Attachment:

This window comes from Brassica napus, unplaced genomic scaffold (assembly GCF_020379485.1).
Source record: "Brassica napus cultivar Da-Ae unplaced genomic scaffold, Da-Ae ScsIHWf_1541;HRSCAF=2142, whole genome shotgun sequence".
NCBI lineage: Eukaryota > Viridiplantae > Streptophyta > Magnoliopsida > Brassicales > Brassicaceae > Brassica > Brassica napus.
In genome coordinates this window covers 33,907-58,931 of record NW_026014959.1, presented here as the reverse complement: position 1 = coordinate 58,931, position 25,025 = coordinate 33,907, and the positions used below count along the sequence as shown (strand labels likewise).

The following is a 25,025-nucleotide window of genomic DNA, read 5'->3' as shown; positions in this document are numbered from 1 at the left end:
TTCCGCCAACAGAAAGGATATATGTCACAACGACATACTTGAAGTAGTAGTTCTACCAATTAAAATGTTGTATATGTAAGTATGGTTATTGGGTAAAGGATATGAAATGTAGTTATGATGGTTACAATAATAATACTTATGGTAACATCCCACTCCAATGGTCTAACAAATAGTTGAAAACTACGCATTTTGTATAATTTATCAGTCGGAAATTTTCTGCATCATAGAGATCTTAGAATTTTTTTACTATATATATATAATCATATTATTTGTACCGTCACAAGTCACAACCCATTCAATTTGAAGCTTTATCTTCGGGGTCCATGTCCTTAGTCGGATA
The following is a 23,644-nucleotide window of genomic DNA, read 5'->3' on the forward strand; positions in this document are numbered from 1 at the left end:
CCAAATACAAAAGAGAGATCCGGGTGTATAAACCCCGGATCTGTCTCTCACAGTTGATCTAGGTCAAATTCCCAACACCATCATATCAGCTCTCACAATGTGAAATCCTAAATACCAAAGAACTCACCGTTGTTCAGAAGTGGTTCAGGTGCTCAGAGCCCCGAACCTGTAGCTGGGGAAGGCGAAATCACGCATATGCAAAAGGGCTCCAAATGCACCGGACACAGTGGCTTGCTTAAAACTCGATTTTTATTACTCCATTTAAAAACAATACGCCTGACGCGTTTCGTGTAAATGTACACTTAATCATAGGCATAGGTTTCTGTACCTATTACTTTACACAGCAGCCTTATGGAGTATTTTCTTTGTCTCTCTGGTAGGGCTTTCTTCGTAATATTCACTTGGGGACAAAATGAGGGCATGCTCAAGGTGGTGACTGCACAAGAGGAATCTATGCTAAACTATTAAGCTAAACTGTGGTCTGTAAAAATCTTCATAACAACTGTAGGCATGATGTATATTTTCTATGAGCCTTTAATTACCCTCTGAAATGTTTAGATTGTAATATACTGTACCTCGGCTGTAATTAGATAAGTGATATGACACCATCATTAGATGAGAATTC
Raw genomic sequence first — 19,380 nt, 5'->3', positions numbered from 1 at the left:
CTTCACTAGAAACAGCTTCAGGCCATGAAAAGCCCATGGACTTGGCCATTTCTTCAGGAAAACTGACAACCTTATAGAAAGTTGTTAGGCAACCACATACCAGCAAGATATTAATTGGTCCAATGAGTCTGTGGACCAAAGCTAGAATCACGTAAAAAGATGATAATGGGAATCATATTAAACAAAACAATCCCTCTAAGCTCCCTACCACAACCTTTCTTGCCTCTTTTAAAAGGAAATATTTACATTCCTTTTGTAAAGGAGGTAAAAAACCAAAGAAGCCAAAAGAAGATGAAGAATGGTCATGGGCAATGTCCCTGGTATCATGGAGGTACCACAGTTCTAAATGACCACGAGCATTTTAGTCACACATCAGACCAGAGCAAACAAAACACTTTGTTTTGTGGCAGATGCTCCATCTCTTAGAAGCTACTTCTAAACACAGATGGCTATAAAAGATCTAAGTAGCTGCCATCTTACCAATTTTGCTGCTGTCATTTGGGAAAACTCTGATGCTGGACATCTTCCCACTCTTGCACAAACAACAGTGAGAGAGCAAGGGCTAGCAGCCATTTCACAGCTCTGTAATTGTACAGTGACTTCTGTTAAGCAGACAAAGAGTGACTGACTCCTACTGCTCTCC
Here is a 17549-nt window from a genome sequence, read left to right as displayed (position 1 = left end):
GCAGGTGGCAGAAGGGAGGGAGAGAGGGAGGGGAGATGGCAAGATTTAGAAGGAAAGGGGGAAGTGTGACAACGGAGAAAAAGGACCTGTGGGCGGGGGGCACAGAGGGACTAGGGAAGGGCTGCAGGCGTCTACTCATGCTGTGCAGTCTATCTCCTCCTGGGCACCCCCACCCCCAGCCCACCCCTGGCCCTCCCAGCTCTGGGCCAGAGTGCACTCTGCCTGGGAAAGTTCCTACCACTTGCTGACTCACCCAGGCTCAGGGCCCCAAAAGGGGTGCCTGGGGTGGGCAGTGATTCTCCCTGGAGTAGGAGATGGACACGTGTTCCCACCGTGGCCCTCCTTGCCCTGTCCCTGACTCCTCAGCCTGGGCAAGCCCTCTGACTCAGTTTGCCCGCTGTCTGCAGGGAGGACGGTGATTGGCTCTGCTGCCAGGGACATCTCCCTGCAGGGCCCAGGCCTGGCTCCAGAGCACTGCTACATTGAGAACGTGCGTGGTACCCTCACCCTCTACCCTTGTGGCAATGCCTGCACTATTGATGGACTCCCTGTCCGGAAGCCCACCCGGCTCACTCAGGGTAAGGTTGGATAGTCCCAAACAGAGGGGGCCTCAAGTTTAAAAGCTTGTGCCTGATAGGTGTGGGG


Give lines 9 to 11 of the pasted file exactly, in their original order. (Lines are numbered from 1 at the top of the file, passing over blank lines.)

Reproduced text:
Raw genomic sequence first — 19,380 nt, 5'->3', positions numbered from 1 at the left:
CTTCACTAGAAACAGCTTCAGGCCATGAAAAGCCCATGGACTTGGCCATTTCTTCAGGAAAACTGACAACCTTATAGAAAGTTGTTAGGCAACCACATACCAGCAAGATATTAATTGGTCCAATGAGTCTGTGGACCAAAGCTAGAATCACGTAAAAAGATGATAATGGGAATCATATTAAACAAAACAATCCCTCTAAGCTCCCTACCACAACCTTTCTTGCCTCTTTTAAAAGGAAATATTTACATTCCTTTTGTAAAGGAGGTAAAAAACCAAAGAAGCCAAAAGAAGATGAAGAATGGTCATGGGCAATGTCCCTGGTATCATGGAGGTACCACAGTTCTAAATGACCACGAGCATTTTAGTCACACATCAGACCAGAGCAAACAAAACACTTTGTTTTGTGGCAGATGCTCCATCTCTTAGAAGCTACTTCTAAACACAGATGGCTATAAAAGATCTAAGTAGCTGCCATCTTACCAATTTTGCTGCTGTCATTTGGGAAAACTCTGATGCTGGACATCTTCCCACTCTTGCACAAACAACAGTGAGAGAGCAAGGGCTAGCAGCCATTTCACAGCTCTGTAATTGTACAGTGACTTCTGTTAAGCAGACAAAGAGTGACTGACTCCTACTGCTCTCC
Here is a 17549-nt window from a genome sequence, read left to right as displayed (position 1 = left end):